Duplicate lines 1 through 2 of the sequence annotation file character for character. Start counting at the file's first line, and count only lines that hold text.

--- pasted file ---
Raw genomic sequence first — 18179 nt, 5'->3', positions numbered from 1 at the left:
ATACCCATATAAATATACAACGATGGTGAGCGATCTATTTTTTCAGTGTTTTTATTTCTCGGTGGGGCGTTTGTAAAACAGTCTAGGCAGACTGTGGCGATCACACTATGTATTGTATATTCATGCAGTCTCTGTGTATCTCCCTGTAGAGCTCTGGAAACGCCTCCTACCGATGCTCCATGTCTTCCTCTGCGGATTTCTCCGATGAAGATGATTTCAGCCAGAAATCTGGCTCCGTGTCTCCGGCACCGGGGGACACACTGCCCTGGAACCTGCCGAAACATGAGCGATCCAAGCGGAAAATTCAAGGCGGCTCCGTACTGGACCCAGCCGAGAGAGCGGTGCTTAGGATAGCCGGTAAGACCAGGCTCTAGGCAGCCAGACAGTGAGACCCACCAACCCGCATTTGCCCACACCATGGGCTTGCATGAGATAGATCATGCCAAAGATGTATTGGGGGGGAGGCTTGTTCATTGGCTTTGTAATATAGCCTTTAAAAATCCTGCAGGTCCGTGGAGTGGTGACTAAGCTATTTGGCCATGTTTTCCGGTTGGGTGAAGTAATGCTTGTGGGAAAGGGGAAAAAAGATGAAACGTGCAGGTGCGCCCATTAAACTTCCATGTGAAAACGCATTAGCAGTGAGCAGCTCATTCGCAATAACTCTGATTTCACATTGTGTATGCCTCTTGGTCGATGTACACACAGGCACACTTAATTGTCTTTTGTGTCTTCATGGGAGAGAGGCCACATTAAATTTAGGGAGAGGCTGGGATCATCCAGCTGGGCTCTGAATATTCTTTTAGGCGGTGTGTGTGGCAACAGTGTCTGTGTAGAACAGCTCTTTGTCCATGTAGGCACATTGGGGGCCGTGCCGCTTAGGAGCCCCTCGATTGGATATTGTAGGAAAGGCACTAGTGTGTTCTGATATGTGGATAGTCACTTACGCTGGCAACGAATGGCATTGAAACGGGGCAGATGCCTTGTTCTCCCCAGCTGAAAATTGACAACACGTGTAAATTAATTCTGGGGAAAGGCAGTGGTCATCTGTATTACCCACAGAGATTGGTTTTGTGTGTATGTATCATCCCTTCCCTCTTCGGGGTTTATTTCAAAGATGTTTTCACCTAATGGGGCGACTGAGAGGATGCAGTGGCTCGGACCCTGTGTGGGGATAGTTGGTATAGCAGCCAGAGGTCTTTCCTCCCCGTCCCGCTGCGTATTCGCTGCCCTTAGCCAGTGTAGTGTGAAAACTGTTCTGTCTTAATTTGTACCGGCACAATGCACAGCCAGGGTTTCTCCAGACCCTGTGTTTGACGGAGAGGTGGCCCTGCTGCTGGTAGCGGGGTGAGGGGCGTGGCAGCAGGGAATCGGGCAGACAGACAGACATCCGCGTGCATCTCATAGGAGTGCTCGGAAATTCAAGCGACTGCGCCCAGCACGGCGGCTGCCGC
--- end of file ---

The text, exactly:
Raw genomic sequence first — 18179 nt, 5'->3', positions numbered from 1 at the left:
ATACCCATATAAATATACAACGATGGTGAGCGATCTATTTTTTCAGTGTTTTTATTTCTCGGTGGGGCGTTTGTAAAACAGTCTAGGCAGACTGTGGCGATCACACTATGTATTGTATATTCATGCAGTCTCTGTGTATCTCCCTGTAGAGCTCTGGAAACGCCTCCTACCGATGCTCCATGTCTTCCTCTGCGGATTTCTCCGATGAAGATGATTTCAGCCAGAAATCTGGCTCCGTGTCTCCGGCACCGGGGGACACACTGCCCTGGAACCTGCCGAAACATGAGCGATCCAAGCGGAAAATTCAAGGCGGCTCCGTACTGGACCCAGCCGAGAGAGCGGTGCTTAGGATAGCCGGTAAGACCAGGCTCTAGGCAGCCAGACAGTGAGACCCACCAACCCGCATTTGCCCACACCATGGGCTTGCATGAGATAGATCATGCCAAAGATGTATTGGGGGGGAGGCTTGTTCATTGGCTTTGTAATATAGCCTTTAAAAATCCTGCAGGTCCGTGGAGTGGTGACTAAGCTATTTGGCCATGTTTTCCGGTTGGGTGAAGTAATGCTTGTGGGAAAGGGGAAAAAAGATGAAACGTGCAGGTGCGCCCATTAAACTTCCATGTGAAAACGCATTAGCAGTGAGCAGCTCATTCGCAATAACTCTGATTTCACATTGTGTATGCCTCTTGGTCGATGTACACACAGGCACACTTAATTGTCTTTTGTGTCTTCATGGGAGAGAGGCCACATTAAATTTAGGGAGAGGCTGGGATCATCCAGCTGGGCTCTGAATATTCTTTTAGGCGGTGTGTGTGGCAACAGTGTCTGTGTAGAACAGCTCTTTGTCCATGTAGGCACATTGGGGGCCGTGCCGCTTAGGAGCCCCTCGATTGGATATTGTAGGAAAGGCACTAGTGTGTTCTGATATGTGGATAGTCACTTACGCTGGCAACGAATGGCATTGAAACGGGGCAGATGCCTTGTTCTCCCCAGCTGAAAATTGACAACACGTGTAAATTAATTCTGGGGAAAGGCAGTGGTCATCTGTATTACCCACAGAGATTGGTTTTGTGTGTATGTATCATCCCTTCCCTCTTCGGGGTTTATTTCAAAGATGTTTTCACCTAATGGGGCGACTGAGAGGATGCAGTGGCTCGGACCCTGTGTGGGGATAGTTGGTATAGCAGCCAGAGGTCTTTCCTCCCCGTCCCGCTGCGTATTCGCTGCCCTTAGCCAGTGTAGTGTGAAAACTGTTCTGTCTTAATTTGTACCGGCACAATGCACAGCCAGGGTTTCTCCAGACCCTGTGTTTGACGGAGAGGTGGCCCTGCTGCTGGTAGCGGGGTGAGGGGCGTGGCAGCAGGGAATCGGGCAGACAGACAGACATCCGCGTGCATCTCATAGGAGTGCTCGGAAATTCAAGCGACTGCGCCCAGCACGGCGGCTGCCGC